• A substantial number of journalists here in Australia are likely to face charges of contempt of court for not adhering to the suppression order relating to the recent court case against George Pell. A number of papers had headlines saying there was a huge story they were unable to comment on, including some (like the ABC) who simply mentioned the fact other news organisations were talking about said suppression order. Paul Barry (Media Watch) summed up my thoughts this week. Although justice for the victims and fair trial for George Pell probably did necessitate a distant media presence to avoid a prejudiced jury verdict, it seems absurd that so many have been targeted for what little mention of the story they made. The Victorian DPP, Kerri Judd, is stepping dangerously close, in my view, to being caught up in a debate about freedom of the press.
  • For those doubting the legitimacy of the guilty verdict, it would be worthwhile to direct your attention to the comments made by his lawyer, Robert Richter. He said that acts were ‘plain’ and ‘vanilla’, a disgustingly low description of what happened, but was pretty much an admission of guilt. Why try ‘defend’ and downplay such abhorrent acts if they had not occurred?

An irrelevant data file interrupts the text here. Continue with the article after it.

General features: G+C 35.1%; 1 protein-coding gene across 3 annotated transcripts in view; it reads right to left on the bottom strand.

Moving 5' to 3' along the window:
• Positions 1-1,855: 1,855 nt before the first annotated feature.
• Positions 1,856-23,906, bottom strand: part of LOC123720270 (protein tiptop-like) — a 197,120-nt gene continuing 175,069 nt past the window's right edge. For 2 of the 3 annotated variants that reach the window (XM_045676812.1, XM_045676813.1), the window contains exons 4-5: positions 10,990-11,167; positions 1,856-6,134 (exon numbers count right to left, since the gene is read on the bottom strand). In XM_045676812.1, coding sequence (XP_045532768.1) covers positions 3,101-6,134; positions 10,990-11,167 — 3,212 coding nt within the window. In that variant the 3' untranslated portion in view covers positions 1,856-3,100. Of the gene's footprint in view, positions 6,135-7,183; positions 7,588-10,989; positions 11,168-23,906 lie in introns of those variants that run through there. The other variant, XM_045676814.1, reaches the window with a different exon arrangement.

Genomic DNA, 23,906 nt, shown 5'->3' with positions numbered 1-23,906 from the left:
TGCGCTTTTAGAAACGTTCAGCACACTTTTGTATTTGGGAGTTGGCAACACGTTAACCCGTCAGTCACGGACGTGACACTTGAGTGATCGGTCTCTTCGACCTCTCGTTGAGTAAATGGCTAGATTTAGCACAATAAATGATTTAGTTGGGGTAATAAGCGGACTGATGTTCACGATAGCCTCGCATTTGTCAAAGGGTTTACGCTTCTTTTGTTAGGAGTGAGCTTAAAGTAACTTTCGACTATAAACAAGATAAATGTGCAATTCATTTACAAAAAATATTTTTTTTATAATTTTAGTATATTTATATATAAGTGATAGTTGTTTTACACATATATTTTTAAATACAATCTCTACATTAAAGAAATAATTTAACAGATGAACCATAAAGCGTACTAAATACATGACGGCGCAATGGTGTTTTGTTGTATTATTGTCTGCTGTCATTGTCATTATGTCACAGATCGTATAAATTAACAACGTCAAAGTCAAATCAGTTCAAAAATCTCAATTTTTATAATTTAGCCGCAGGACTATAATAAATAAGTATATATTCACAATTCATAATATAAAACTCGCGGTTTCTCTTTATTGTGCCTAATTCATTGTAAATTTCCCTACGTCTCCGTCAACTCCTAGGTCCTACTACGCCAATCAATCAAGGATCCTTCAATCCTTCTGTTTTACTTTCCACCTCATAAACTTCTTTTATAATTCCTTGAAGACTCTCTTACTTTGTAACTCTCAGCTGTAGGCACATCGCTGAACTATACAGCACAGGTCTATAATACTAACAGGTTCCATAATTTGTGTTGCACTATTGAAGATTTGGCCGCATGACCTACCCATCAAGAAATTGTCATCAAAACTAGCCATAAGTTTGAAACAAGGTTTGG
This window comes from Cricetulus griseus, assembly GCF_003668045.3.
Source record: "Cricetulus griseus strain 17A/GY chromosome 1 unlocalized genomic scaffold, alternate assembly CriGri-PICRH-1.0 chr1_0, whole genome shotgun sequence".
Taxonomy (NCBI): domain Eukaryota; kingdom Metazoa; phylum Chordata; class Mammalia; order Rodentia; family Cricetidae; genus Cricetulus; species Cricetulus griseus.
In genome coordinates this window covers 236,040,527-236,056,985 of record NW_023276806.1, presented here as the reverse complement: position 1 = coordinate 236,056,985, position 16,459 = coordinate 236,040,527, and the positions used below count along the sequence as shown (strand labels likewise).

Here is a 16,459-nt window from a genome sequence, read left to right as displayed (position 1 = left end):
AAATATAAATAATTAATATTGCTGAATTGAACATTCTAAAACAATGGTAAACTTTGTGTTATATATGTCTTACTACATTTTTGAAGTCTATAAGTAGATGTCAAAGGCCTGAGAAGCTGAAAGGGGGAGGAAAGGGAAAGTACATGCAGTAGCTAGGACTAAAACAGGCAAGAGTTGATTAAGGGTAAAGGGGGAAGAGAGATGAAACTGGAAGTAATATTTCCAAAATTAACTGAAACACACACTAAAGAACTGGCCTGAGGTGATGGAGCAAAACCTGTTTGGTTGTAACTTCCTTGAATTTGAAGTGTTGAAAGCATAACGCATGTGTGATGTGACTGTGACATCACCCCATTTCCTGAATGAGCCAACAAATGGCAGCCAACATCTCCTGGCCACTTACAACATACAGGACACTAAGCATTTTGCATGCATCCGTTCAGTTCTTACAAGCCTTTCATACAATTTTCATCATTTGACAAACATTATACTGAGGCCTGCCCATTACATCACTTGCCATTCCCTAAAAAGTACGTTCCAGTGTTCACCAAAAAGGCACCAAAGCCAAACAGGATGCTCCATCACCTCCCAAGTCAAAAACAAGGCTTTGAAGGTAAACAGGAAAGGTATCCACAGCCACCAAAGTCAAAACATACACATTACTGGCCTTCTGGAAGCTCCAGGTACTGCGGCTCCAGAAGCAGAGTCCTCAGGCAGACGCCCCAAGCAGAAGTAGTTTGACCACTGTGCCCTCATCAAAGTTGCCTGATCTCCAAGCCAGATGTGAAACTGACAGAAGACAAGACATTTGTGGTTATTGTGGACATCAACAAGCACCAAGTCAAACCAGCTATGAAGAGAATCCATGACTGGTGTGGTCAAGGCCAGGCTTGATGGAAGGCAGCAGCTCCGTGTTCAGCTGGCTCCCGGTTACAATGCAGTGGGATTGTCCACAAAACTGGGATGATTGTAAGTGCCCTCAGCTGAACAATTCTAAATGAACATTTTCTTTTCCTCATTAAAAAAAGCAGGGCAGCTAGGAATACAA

• Will take a moment to reinforce what I said in a previous piece: both John Howard and Tony Abbott have indicated they are on Pell’s side of the case, despite him now being a convicted paedophile. Two former Prime Ministers of our country are sympathising with one of the highest-ranking members of the Vatican guilty of sexual crimes against children. Remember where the ideals of the Coalition lie this coming election.